Cathode Ray Tube Recycling in South Africa
AbstractHouseholds and businesses produce high levels of electrical and electronic waste (ewaste), fueled by modernization and rapid obsolescence. While the challenges imposed by e-waste are similar everywhere in the world, disparities in progress to deal with it exist, with developing nations lagging. The increase in e-waste generation highlights the need to develop ways to manage it. This paper reviews global and South African e-waste management practices with a specific case study on Cathode Ray Tube (CRT) waste. CRTs present the biggest problem for recyclers and policy makers because they contain lead and antimony. Common disposal practices have been either landfilling or incineration. Research into South African CRT waste management practices showed there is still more to do to manage this waste stream effectively. However, recent developments have placed e-waste into a priority waste stream, which should lead to intensified efforts in dealing with it. Overall, these efforts aim to increase diversion from landfill and create value-adding opportunities, leading to social and environmental benefits. View Full-Text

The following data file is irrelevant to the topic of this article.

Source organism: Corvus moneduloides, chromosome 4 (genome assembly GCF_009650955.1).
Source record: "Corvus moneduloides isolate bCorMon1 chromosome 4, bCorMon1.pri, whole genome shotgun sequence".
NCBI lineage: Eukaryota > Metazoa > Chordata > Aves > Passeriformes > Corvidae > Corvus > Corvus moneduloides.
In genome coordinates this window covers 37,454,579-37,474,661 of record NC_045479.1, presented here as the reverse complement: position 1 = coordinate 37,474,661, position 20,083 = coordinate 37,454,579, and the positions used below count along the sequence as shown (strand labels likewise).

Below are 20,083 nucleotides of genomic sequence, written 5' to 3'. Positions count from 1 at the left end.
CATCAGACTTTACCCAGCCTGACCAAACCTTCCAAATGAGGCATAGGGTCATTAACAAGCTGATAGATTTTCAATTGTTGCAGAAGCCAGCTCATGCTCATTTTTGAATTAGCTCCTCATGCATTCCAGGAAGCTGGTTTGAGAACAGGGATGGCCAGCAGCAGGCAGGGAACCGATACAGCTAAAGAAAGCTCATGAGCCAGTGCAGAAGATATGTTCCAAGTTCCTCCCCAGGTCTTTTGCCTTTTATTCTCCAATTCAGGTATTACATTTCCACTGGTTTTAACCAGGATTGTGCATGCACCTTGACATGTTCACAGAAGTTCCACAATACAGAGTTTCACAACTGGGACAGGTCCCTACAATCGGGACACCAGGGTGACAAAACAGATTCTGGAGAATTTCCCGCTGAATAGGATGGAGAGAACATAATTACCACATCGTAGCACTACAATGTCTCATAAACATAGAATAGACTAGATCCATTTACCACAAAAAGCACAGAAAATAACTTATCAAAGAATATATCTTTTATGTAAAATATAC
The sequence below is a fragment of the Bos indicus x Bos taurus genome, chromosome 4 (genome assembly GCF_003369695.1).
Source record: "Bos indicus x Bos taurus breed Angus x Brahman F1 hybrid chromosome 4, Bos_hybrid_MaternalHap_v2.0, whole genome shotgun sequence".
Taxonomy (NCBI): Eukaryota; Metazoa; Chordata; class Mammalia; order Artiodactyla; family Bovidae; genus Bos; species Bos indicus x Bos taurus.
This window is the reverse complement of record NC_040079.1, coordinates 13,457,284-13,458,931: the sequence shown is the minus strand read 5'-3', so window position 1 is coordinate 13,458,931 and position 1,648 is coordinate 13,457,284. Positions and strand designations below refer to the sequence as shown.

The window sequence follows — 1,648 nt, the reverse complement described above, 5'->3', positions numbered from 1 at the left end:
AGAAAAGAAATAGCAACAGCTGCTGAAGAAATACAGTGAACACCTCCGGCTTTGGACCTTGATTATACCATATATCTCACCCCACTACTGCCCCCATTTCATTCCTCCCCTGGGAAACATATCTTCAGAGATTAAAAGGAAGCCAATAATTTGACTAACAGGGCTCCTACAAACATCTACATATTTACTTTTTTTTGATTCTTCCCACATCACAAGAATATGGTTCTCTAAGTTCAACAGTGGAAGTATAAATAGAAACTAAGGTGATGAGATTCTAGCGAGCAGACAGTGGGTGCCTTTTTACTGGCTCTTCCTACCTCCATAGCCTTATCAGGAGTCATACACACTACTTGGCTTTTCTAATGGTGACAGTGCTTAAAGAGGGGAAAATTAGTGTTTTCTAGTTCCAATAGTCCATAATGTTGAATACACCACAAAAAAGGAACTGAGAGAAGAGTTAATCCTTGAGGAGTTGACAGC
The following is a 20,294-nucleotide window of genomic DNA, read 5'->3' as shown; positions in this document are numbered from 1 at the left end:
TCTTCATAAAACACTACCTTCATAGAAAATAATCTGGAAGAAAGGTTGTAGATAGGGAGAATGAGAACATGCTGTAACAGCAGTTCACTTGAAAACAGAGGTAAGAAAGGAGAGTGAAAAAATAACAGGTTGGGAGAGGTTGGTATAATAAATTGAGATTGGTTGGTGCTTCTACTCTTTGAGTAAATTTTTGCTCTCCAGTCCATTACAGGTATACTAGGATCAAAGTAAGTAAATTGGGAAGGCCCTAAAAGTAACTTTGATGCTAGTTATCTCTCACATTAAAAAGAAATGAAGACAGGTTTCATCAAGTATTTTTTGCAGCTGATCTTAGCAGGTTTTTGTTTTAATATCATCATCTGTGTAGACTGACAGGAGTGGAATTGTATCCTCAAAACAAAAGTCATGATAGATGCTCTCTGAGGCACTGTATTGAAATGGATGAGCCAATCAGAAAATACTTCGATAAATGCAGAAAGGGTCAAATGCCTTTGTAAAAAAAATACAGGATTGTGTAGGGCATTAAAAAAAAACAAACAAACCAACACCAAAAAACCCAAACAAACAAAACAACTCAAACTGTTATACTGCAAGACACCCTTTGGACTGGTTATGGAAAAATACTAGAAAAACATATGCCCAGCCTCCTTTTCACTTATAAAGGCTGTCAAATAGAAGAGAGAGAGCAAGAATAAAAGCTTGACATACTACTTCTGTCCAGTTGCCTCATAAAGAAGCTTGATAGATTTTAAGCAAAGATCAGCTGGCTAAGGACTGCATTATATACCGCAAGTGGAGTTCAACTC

Scifeed alert for new publicationsNever miss any articles matching your research from any publisher
- Get alerts for new papers matching your research
- Find out the new papers from selected authors
- Updated daily for 49'000+ journals and 6000+ publishers
- Define your Scifeed now
Ledwaba, P.; Sosibo, N. Cathode Ray Tube Recycling in South Africa. Recycling 2017, 2, 4.
Ledwaba P, Sosibo N. Cathode Ray Tube Recycling in South Africa. Recycling. 2017; 2(1):4.Chicago/Turabian Style
Ledwaba, Pontsho; Sosibo, Ndabenhle. 2017. "Cathode Ray Tube Recycling in South Africa." Recycling 2, no. 1: 4.